Upstream-Color-1

What a beautiful thing, Upstream Color. Shane Carruth‘s second film is a melange of surprises and delights. For an audience familiar with Primer, Carruth’s time-layering ouroboros of a debut, one element may be more surprising than all others: simplicity. Though the telling of this new film is by no means conventional, the core is an elegant idea, yet one rich enough to foster myriad interpretations.

Crafted with an awe-inspiring confidence, Upstream Color establishes a strange and frightening sci-fi framework, then works within that frame to probe the nature of human relationships, and our proximity to and power over the forces that define us. The wild elements of the plot allow Carruth to examine love and destiny with unexpected sensitivity. Upstream Color belongs in the company of 2001 and Solaris; it stands with the very best that speculative fiction has to offer.

Let’s skirt around the plot to some extent. Leave it at this: Kris (Amy Seimetz) is victimized by one of the most unusual criminal schemes you’ve ever seen. Her halting recovery is punctuated by a chance encounter with Jeff (Carruth), and as their lives begin to revolve around one another, they discover two things: first, that they’re rather alike. Second, that there is an influence acting on their lives — perhaps THE influence, in a grand sense.

Want more of a tease than that? Watch the trailers and know that every concept within has a specific, deliberate point. The pigs, the synchronization, the water hypnosis; all chosen for a reason, every one a factor in this portrait of how we relate to one another, and how we attempt to control our lives. If any one element seems quirky or idiosyncratic, perhaps we can agree that the thing Carruth is investigating is equally unique on a person to person basis.

Compared to Primer, Carruth’s command of filmmaking craft has taken a quantum leap forward. I’ll say it again: this film oozes confidence (tempered with control). Upstream Color incidentally poses the sort of questions other films would . What is the full capacity of the human brain? Can the organ fully override the body? Is our soul, our essence, fundamentally disconnected from our day-to-day existence?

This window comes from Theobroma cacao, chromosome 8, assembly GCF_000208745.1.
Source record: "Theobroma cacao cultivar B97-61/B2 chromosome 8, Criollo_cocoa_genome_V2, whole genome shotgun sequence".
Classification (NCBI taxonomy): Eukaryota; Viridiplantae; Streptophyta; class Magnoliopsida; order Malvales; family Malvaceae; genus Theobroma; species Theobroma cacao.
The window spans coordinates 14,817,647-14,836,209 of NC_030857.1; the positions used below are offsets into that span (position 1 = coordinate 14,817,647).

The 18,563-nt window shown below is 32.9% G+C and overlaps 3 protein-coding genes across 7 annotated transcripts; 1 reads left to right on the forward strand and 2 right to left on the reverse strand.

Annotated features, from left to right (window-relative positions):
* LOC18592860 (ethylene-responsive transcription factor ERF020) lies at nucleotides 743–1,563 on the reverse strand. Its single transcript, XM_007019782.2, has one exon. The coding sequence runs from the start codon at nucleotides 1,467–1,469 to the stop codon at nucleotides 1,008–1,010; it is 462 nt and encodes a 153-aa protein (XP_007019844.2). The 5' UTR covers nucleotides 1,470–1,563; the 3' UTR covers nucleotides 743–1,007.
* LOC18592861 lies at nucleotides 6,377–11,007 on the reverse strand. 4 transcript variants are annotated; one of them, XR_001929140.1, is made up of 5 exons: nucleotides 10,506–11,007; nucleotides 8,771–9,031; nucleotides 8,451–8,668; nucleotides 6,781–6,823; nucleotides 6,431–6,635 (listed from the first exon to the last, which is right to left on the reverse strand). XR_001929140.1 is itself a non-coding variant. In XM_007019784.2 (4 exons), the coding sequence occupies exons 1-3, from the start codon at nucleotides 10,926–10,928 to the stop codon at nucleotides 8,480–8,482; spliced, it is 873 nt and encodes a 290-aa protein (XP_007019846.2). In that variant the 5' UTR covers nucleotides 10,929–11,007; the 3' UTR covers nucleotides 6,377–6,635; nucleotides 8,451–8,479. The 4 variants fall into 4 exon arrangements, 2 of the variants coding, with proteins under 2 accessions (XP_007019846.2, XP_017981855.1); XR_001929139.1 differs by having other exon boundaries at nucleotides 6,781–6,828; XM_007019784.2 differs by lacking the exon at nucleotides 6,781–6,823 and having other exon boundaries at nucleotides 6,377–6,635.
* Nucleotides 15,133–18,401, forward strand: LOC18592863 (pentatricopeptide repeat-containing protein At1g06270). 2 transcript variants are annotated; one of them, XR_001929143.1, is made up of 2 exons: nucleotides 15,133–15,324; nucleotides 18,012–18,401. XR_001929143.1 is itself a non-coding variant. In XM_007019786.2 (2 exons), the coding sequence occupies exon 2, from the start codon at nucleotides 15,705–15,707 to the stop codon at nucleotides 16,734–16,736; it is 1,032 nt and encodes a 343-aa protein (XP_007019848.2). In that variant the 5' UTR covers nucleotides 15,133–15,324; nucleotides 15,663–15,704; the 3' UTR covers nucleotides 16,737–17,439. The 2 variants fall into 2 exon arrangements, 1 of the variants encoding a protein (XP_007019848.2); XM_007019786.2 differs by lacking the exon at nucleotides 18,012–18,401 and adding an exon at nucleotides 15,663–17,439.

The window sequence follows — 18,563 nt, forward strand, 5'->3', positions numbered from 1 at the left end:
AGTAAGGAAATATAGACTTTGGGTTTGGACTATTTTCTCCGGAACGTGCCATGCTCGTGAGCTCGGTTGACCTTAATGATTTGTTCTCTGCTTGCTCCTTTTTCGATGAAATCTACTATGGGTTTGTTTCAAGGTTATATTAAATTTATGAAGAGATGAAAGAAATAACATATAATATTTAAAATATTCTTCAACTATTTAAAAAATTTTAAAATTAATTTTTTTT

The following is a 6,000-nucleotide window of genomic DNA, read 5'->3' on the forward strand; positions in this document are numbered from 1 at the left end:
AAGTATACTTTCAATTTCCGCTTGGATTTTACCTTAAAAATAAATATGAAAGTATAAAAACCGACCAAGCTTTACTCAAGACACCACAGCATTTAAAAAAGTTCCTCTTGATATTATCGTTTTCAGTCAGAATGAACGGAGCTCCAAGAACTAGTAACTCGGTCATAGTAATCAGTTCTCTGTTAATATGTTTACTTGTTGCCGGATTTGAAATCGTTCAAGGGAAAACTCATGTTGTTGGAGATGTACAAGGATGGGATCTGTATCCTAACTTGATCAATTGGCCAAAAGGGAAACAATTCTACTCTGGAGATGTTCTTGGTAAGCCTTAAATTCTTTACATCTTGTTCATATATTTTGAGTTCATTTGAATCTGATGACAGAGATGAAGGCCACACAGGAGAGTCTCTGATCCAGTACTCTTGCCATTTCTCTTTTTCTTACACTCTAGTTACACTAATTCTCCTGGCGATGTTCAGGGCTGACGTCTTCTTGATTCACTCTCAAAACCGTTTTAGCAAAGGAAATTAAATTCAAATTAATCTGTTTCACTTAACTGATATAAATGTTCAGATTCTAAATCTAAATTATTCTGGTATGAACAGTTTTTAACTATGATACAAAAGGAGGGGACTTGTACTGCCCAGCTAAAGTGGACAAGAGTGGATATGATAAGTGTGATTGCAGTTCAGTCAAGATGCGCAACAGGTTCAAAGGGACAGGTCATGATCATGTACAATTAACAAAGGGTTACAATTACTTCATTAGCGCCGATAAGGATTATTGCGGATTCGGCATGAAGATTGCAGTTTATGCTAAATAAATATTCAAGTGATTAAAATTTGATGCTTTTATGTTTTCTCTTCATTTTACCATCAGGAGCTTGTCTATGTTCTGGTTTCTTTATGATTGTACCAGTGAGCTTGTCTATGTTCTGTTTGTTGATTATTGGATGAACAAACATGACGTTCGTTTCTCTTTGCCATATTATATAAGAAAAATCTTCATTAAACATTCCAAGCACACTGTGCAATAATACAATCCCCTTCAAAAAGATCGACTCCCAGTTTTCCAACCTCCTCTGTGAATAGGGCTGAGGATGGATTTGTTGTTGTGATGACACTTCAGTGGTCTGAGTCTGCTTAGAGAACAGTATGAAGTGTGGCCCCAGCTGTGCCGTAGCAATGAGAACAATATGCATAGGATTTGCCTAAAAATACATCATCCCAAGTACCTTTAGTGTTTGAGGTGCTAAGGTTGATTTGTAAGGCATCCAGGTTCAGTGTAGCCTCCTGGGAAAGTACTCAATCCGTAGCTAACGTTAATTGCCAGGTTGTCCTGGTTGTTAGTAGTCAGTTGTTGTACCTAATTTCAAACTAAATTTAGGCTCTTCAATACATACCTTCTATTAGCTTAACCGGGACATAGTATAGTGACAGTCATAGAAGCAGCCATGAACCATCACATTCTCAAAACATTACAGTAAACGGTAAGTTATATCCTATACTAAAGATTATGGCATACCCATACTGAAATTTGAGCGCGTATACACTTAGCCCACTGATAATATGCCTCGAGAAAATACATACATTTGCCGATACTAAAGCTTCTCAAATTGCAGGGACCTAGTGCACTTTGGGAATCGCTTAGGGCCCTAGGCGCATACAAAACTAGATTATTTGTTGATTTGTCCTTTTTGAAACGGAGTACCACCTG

Further ideas — the ones more crucial to the film — are big indeed: who “writes” our lives? What draws us to one another, and can we recognize a crucial turning point, and act on it? Carruth focuses on the mysteries of the way two people can seem to vibrate on the same frequency. At one point, the characters’ memories begins slipstreaming into one another in a way that glows from the screen like a neon truth.

I was delighted, yet made very deeply uneasy, by the first twenty minutes of the film. There, it is closest to science fiction, and Carruth’s imagination takes wing in that first act. He creates a scenario that would be the envy of Dick, or Lem, or Murakami. More impressive is the manner in which Carruth goes on to integrate those speculative ideas into a thoughtful narrative line that reflects on creativity, moral culpability, belief systems, and the simple — and yet very complex — relationships we share with the people to whom we’re closest to in life.

More distinctively cinematic than almost any other film in recent memory, Upstream Color is told with pure, primary tools: determined cross-cutting of sound and image; a score that evolves to reflect the relationship at the center of the film; a cast that eliminates any distraction from the core ideas. Amy Seimetz is simply excellent as Kris. As Jeff, Carruth doesn’t act with the same command he applies to other aspects of filmmaking, but his performance finds a rhythm. If nothing else, he’s a skilled enough director to work around his own acting limitations. The supporting cast is natural and effective.

Dialogue all but goes by the wayside in the final act, as Carruth and editor David Lowery tell the story with an undiluted mixture of sound and image. Rather than constraining the characters, that nearly wordless storytelling lets the narrative flower. For a heady film, Upstream Color is impressively intuitive. The idea of the mind/body relationship comes up again: this is an intellelectual exercise that can only be completed by feeling your way along. Open up, and let this movie suggest things to you. It is rich with ideas, and shares them freely.

/Film score: 10 out of 10

Cool Posts From Around the Web:

About the Author

Russ Fischer lives in Los Angeles. For film reviews, the 1-10 scale breakdown goes like this: anything over a 5 is positive. (twitter.com/russfischer) or (russ.slashfilm at gmail.com)

.

Please Recommend /Film on Facebook

blog comments powered by Disqus